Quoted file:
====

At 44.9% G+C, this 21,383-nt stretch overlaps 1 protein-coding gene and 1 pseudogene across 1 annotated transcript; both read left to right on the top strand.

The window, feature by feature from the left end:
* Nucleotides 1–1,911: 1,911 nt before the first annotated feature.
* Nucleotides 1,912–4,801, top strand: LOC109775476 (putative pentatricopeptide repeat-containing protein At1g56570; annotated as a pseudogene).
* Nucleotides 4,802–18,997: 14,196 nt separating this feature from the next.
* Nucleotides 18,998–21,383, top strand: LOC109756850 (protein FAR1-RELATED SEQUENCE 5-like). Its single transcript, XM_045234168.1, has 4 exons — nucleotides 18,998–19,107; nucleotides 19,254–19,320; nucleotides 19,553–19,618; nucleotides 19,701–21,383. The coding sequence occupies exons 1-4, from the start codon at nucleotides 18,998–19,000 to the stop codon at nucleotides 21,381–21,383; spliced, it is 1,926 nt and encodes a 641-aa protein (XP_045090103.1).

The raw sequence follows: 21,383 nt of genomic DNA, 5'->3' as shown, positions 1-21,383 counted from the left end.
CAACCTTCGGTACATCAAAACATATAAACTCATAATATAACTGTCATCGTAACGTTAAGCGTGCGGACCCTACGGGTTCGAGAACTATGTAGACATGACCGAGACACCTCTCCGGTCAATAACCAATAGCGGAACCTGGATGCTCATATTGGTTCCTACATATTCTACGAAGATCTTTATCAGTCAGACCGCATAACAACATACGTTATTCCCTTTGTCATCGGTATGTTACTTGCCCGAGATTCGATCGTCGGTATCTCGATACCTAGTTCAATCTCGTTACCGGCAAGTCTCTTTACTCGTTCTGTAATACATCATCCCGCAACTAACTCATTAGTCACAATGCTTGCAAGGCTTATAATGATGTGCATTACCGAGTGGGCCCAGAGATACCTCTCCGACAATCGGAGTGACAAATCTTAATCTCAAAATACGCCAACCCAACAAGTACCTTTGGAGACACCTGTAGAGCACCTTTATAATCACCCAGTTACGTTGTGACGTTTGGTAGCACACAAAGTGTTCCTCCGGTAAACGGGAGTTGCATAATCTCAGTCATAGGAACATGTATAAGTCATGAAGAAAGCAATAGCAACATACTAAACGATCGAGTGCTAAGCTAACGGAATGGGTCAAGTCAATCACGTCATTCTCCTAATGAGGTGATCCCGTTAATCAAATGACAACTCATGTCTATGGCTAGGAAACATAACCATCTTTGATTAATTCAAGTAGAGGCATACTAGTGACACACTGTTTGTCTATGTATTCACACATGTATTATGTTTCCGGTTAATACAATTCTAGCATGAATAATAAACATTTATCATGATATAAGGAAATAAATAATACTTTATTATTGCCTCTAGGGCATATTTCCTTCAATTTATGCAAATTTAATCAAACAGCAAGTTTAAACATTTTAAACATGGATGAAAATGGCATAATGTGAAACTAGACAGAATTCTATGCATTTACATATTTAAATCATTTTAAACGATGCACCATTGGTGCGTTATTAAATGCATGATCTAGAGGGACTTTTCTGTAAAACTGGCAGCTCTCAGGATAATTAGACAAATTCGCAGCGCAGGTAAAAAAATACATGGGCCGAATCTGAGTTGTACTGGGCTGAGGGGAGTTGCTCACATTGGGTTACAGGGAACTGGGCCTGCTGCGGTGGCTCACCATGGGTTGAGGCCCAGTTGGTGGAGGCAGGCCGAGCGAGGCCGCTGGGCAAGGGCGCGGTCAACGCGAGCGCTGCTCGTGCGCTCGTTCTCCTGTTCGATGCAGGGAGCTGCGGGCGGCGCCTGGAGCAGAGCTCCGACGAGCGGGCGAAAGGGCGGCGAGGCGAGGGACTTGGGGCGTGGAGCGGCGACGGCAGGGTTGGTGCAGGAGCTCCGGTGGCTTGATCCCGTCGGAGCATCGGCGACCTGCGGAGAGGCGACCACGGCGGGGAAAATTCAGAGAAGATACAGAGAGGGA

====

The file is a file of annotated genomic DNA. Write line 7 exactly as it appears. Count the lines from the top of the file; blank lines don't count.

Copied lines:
The raw sequence follows: 21,383 nt of genomic DNA, 5'->3' as shown, positions 1-21,383 counted from the left end.